Anton McKee, Sarah Gibson Highlight CoSIDA’s Division I Academic All-American Teams

Photo Courtesy: Peter H. Bick

University of Alabama senior swimmer Anton McKee and Texas A&M University senior swimmer Sarah Gibson headline the 2017 Academic All-America® Division I Men’s and Women’s At-Large Teams, as selected by the College Sports Information Directors of America (CoSIDA).

McKee and Gibson have been selected as the 2017 CoSIDA Academic All-America® Team Members of the Year for the Division I Men’s and Women’s At-Large programs, respectively. The at-large teams for the Academic All-America® program include the sports of fencing, golf, gymnastics, ice hockey, lacrosse, rifle, skiing, swimming & diving, tennis and water polo for both men and women, as well as beach volleyball, bowling, crew and field hockey for women, and volleyball and wrestling for men.

McKee, who compiled a perfect 4.0 G.P.A. as a management information systems major, is a repeat selection as the Academic All-America® Men’s At-Large Team Member of the Year, becoming the fifth student-athlete to earn that honor twice, and the first since Stanford wrestler Nick Amuchastegui in 2011 and 2012.

McKee is also a rare three-time CoSIDA Academic All-America® selection, earning first-team honors for the second year in a row after collecting third-team accolades in 2015. A native of Iceland, McKee was an 11-time All-American and three-time Southeastern Conference champion while competing in breaststroke, freestyle, individual medley and medley relay events, notably finishing in the top five at the NCAA Championships in his specialty, the 200-meter breaststroke, during each of his four seasons at Alabama, capped by a runner-up finish in 2017. The reigning SEC Scholar-Athlete of the Year, McKee helped the Crimson Tide to NCAA top-10 finishes the past three seasons, marking the first time Alabama has pulled off that feat since 1981-83.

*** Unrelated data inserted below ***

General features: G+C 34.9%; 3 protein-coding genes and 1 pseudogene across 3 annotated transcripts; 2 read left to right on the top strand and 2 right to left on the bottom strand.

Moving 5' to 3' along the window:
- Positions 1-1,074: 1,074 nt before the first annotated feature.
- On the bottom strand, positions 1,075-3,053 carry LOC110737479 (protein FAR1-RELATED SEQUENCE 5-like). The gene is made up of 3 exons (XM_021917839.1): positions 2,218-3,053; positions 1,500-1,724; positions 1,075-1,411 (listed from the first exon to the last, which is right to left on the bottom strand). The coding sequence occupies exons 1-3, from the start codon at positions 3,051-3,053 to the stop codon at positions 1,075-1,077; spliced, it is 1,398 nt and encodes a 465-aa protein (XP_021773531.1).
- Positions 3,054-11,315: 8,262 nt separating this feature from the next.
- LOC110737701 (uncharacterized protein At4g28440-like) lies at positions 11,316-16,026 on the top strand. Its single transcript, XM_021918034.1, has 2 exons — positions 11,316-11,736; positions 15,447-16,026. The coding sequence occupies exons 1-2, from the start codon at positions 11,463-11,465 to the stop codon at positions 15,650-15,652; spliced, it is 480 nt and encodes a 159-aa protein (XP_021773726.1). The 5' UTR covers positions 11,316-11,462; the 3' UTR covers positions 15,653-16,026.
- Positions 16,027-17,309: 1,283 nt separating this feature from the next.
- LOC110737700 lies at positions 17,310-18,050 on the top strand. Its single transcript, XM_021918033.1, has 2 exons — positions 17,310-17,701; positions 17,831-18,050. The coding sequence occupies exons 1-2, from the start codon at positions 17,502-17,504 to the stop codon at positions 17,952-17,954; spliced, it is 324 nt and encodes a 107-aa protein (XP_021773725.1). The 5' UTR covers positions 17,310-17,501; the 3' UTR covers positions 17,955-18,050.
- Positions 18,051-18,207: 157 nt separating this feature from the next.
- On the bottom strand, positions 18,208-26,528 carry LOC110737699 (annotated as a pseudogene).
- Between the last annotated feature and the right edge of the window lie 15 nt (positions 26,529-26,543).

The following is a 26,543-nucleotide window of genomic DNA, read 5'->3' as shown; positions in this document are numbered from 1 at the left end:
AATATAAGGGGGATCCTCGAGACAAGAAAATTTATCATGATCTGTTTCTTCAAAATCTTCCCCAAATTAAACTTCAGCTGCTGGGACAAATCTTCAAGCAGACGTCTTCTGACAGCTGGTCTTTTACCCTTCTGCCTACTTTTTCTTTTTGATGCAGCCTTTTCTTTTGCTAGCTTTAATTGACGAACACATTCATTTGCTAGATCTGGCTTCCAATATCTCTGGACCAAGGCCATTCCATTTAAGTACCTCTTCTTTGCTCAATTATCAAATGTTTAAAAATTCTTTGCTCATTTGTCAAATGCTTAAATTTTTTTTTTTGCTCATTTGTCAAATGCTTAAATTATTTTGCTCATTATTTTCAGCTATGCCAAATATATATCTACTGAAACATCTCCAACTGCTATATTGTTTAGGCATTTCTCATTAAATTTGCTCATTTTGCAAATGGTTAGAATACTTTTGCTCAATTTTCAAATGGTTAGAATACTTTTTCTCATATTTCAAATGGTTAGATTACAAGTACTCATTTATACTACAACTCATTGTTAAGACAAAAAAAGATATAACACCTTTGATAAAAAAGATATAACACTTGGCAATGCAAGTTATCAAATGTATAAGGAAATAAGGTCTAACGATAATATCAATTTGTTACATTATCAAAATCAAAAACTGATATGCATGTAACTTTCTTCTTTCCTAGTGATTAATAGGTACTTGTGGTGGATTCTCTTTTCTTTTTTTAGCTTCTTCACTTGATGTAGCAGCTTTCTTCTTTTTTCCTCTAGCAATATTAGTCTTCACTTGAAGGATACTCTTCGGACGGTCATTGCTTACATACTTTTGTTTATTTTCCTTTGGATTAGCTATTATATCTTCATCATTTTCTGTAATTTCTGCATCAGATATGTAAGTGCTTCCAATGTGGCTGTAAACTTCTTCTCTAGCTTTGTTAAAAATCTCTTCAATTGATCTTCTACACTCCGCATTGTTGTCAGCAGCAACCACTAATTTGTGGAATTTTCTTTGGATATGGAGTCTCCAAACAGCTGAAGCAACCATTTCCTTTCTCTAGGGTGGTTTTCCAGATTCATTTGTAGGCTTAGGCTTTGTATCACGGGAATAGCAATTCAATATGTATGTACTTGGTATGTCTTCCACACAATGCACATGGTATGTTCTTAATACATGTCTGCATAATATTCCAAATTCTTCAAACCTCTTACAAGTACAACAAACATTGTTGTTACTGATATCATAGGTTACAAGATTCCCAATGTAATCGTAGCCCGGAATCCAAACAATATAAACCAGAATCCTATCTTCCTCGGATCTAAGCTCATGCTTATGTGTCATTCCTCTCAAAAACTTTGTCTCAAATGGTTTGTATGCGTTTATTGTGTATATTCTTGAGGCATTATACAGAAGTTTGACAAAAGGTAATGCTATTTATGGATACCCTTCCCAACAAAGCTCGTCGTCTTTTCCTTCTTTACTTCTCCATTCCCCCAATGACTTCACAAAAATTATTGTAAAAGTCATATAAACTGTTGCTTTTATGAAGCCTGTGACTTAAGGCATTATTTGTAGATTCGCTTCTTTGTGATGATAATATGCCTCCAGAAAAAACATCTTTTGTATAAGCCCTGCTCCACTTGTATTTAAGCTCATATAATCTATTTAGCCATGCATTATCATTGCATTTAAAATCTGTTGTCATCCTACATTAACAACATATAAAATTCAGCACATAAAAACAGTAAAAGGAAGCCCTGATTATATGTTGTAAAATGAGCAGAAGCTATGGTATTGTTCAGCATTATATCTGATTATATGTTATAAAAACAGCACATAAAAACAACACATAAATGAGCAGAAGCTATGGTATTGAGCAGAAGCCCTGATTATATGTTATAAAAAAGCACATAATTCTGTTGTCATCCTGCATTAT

Gibson is a two-time Academic All-America® selection, appearing on the first team for the second year in a row. The San Antonio, Texas, resident maintained a 4.0 G.P.A. as a biomedical engineering major at Texas A&M. Gibson is the second Aggie to earn Academic All-America® Team Member of the Year honors in any sport, and the first since 1987, when football standout (and 2003 Academic All-America® Hall of Fame selection) Kip Corrington received that distinction.

In the pool, Gibson was a nine-time All-American and won seven SEC titles during her career, competing in the butterfly, freestyle and medley relay events. She was named the SEC Swimmer of the Meet and earned the SEC Commissioner’s Trophy for high-point honors in 2017, helping Texas A&M to its second consecutive SEC crown. The SEC Scholar-Athlete of the Year then played a key role in leading the Aggies to a third-place finish at the NCAA Championships, the best showing in program history.

Nearly two-thirds (27) of the 45 student-athletes on the 2017 CoSIDA Academic All-America® Division I Men’s At-Large Team earned at least a 3.90 G.P.A., with 16 compiling a perfect 4.0 G.P.A. or higher. The 15 first-team members had an average G.P.A. of 3.91, including six student-athletes with a 4.0 G.P.A.